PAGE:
As far as I can tell, there's no online documentation for the CLOCC XML Parser, available as part of the the CLOCC package of Lisp utilities. The following is what I've gleaned from reading the code and documentation strings, and should be enough to get you started.

Install the CLOCC XML parser

The Common Lisp Open Code Collection contains a number of useful utilities for Common Lisp. This page is only concerned with the XML parser, but feel free to explore the rest of the collection.

To install this code, you need an archive utility that knows how to handle tar-gzipped files. These are like Zip files on Windows but are more common on Unix systems. There are many free and inexpensive utilities for Windows, such as WinZip, ZipGenius, TugZip, Stuffit, etc., that know how to handle tarred gzip files. (Warning: FilZip did not know how to open this archive.)

How to use the CLOCC XML Parser

Assuming you've done the steps previously, all you'll need to do is load clocc.lisp and then the compiled version of xml.lisp.

The parser is defined in the cllib: package.

How to parse XML

Find a short XML file on your machine. XML files are used for many purposes. Java and .Net uses them to hold configuration information.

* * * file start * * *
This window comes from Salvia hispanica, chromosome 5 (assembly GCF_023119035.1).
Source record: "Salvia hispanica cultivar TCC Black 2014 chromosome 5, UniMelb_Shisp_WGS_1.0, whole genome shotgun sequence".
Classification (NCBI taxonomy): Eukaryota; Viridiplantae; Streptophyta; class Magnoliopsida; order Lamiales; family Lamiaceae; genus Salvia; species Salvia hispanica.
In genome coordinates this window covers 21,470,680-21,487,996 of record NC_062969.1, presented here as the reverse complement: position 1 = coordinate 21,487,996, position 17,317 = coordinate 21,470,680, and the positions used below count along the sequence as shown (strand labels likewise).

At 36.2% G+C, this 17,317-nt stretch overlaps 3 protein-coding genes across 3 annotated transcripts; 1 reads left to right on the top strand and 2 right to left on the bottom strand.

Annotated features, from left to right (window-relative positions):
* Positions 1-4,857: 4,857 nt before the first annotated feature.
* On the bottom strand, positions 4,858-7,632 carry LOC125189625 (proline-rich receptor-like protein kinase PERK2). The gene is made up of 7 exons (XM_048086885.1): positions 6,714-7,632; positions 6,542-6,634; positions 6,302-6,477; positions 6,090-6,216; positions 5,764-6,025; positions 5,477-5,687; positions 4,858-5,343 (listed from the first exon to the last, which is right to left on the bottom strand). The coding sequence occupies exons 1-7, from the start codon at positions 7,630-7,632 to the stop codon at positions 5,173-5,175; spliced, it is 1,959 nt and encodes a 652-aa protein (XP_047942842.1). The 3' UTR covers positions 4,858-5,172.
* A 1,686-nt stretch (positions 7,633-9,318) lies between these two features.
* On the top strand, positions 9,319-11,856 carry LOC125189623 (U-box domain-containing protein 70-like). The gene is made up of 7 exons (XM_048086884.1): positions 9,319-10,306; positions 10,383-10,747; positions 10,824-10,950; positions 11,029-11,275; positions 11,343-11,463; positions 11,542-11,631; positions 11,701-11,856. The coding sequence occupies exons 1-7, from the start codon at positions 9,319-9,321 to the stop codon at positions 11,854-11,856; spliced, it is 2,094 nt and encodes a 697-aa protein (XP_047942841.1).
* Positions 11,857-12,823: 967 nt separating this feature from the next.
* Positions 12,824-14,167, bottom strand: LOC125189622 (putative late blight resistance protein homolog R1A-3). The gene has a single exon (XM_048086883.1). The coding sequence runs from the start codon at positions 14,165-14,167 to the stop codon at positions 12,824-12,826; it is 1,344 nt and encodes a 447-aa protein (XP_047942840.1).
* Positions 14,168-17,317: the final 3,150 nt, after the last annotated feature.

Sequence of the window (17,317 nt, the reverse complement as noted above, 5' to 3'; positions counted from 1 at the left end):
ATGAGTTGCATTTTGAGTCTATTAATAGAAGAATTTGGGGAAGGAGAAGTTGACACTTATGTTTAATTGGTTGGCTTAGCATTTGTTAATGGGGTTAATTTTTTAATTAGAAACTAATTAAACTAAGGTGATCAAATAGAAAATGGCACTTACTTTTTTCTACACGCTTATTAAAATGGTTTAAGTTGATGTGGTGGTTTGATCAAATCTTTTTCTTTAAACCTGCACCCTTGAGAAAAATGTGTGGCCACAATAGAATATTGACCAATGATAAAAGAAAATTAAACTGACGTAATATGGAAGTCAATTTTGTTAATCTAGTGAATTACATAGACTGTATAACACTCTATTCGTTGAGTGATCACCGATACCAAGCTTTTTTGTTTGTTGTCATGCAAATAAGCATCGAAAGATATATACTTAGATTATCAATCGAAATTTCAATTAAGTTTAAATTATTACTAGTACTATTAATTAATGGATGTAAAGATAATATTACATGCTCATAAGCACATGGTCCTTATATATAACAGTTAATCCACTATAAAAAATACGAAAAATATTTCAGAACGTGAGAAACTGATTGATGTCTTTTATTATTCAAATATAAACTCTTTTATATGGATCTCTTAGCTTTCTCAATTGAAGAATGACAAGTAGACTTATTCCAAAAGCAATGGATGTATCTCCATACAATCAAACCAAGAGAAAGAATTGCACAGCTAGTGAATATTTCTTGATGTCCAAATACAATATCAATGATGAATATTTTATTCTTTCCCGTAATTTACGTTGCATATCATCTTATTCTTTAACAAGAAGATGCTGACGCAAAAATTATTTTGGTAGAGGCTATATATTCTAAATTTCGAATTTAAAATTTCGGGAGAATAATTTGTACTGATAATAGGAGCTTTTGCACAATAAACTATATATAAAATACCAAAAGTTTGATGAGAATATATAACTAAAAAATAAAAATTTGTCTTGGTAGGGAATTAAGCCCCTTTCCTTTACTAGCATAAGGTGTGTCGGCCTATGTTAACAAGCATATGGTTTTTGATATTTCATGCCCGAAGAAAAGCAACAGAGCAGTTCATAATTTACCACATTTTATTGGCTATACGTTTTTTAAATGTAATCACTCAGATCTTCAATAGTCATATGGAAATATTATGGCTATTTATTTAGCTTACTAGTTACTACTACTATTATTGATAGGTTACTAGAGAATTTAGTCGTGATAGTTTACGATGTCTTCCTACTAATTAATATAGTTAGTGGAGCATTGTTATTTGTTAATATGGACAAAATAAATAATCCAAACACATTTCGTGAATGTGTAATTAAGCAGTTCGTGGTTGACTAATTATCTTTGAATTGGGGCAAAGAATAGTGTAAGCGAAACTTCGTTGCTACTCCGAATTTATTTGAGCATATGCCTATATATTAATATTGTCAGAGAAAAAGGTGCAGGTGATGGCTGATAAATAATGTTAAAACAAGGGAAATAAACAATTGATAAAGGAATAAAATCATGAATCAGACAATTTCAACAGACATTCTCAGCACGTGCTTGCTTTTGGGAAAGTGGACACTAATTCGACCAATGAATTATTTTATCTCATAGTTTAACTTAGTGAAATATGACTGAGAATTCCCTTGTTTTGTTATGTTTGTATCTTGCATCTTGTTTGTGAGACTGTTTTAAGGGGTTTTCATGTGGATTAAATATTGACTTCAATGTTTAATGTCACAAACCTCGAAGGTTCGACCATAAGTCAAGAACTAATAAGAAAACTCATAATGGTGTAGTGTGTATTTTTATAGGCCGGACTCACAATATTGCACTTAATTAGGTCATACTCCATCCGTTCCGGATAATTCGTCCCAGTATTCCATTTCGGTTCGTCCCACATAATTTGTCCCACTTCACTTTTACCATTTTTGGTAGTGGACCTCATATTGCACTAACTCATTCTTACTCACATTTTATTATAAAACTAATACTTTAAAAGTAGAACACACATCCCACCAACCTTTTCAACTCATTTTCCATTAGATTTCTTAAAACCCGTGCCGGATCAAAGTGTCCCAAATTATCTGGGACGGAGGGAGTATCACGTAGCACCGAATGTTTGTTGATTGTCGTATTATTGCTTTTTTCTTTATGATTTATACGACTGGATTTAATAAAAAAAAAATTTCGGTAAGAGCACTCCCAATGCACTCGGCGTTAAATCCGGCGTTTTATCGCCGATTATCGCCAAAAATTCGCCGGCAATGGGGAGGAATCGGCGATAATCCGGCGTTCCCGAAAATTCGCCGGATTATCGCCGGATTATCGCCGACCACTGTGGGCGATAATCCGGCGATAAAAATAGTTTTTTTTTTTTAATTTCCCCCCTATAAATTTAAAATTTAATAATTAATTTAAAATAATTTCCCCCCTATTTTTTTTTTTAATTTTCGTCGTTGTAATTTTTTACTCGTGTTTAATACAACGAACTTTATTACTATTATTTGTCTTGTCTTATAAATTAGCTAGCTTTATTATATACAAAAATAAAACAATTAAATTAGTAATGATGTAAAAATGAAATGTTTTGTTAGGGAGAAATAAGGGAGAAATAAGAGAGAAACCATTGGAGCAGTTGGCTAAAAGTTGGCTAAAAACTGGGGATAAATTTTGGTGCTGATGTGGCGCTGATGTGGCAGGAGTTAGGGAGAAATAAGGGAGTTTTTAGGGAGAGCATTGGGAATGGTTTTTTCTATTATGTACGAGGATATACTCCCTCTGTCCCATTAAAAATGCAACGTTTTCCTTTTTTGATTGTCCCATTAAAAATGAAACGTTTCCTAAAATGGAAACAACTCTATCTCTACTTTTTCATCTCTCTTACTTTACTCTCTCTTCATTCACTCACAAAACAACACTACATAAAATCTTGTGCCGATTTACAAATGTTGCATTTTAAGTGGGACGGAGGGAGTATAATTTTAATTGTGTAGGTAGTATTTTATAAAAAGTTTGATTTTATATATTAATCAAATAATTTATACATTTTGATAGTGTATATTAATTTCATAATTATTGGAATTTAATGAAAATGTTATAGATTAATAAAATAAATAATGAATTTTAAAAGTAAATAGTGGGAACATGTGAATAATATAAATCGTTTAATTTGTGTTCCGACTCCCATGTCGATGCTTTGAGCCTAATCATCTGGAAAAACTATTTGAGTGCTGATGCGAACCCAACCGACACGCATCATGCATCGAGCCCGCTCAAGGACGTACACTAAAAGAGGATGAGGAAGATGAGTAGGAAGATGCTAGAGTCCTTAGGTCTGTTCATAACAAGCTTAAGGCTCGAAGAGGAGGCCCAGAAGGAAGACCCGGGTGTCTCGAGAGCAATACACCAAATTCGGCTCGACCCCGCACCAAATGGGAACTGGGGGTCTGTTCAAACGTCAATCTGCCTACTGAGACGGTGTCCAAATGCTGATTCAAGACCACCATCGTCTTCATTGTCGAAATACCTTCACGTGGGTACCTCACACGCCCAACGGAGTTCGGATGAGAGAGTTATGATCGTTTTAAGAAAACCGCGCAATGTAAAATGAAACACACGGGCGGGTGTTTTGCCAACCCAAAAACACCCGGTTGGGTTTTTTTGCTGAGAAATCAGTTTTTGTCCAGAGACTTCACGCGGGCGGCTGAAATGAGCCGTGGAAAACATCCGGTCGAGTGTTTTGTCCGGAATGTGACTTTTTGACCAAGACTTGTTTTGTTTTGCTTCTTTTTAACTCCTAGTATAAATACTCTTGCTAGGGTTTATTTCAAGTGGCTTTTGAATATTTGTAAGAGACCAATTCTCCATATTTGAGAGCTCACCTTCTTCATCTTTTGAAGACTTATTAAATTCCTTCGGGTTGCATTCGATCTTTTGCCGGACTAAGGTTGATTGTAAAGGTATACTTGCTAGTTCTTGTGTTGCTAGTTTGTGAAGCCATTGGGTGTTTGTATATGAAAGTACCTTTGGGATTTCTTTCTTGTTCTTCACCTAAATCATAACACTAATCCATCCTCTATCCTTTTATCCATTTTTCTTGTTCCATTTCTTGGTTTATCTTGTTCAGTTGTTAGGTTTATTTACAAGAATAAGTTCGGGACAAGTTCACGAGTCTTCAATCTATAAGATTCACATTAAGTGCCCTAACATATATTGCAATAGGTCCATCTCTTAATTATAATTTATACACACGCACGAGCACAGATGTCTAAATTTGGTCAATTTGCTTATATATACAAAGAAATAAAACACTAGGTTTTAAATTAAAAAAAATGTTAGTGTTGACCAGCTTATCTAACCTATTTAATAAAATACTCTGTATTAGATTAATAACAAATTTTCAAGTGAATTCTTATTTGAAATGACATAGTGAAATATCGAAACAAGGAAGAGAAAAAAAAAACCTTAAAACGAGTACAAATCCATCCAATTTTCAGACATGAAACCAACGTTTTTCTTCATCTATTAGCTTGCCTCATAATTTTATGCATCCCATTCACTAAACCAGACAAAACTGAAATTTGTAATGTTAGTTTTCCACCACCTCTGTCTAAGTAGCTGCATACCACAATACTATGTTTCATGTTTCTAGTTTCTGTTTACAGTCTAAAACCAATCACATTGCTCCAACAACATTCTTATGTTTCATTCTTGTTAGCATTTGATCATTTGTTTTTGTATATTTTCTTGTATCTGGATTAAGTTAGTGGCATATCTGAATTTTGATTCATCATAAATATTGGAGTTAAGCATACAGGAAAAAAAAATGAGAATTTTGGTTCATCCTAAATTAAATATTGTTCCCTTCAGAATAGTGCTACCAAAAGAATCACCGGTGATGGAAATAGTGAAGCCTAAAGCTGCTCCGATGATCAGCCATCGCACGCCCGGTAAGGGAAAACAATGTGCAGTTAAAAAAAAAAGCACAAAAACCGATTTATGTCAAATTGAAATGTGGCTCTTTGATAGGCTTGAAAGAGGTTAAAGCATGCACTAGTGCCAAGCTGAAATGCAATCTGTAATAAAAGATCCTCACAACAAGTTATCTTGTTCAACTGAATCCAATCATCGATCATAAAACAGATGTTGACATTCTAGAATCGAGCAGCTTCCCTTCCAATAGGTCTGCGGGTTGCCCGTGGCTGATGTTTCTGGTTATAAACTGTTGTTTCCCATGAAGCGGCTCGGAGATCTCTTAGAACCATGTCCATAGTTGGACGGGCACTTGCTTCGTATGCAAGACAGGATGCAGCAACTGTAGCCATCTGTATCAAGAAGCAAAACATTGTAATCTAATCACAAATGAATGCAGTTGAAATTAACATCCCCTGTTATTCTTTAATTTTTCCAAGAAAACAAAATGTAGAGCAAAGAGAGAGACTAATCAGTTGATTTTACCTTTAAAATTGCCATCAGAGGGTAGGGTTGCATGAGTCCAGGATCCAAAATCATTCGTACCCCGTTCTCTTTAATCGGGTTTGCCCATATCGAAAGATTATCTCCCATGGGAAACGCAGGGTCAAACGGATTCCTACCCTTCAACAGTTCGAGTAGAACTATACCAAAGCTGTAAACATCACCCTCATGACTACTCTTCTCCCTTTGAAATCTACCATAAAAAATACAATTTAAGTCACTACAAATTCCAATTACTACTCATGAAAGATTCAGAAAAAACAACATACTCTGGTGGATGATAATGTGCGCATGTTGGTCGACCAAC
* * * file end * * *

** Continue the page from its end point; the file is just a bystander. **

Alternatively, find a short XML file on the web and copy it to your machine. There are many there too. Blogs, for example, use XML files to list new items, using RSS. The Wikipedia entry on RSS gives an example of such an XML.

Once you have a file with XML, you can parse it into Lisp with:

    (cllib:xml-read-from-file pathname)
    
    Example: (cllib:xml-read-from-file "c:/cs325/code/test-bugs.xml")
    

The function returns a list of the top-level objects read from the XML file. See below for how to inspect these objects.

To parse XML directly from an input stream:

    (cllib:with-xml-input (variable stream)
      <code that calls (read variable) to extract XML forms>
      )
    

This puts an "XML wrapper" around the input stream, similar to the way Java uses wrappers around input streams. Each call to read will try to read one XML object, including nested objects, much the way read on a regular Lisp input stream will read a list.

When testing XML forms, it's often handy to parse XML stored in a string. Here's a function that will read one XML object from a string:

    (defun xml-read-from-string (string)
     (cllib:with-xml-input (in (make-string-input-stream string))
      (read in)))
    

If you don't want to type cllib: in front of the XML parser function names, do the following in the package cs325-user:

    (use-package :cllib)
    

If you do a (use-package :cllib), you will get warnings about some name conflicts. Just select the default response Unintern the conflicting symbol. Or, just learn to type cllib: a lot.

How to process XML objects

Reading from a CLOCC XML stream returns objects of type xml-obj. CLOCC defines several functions for getting data out of the object. To illustrate these functions, assume we've done the following:

    (setq xmlo
      (xml-read-from-string
        "<book id=\"book-1\"><title>Alas!</title><author>Anon</author></book>"))
    

The following functions will get data out of xmlo:

Using recursion, you can explore the entire XML tree with these functions.

Faculty: Chris Riesbeck
Time: Monday, Wednesday, Friday: 1pm - 2pm
Location:Annenberg G15

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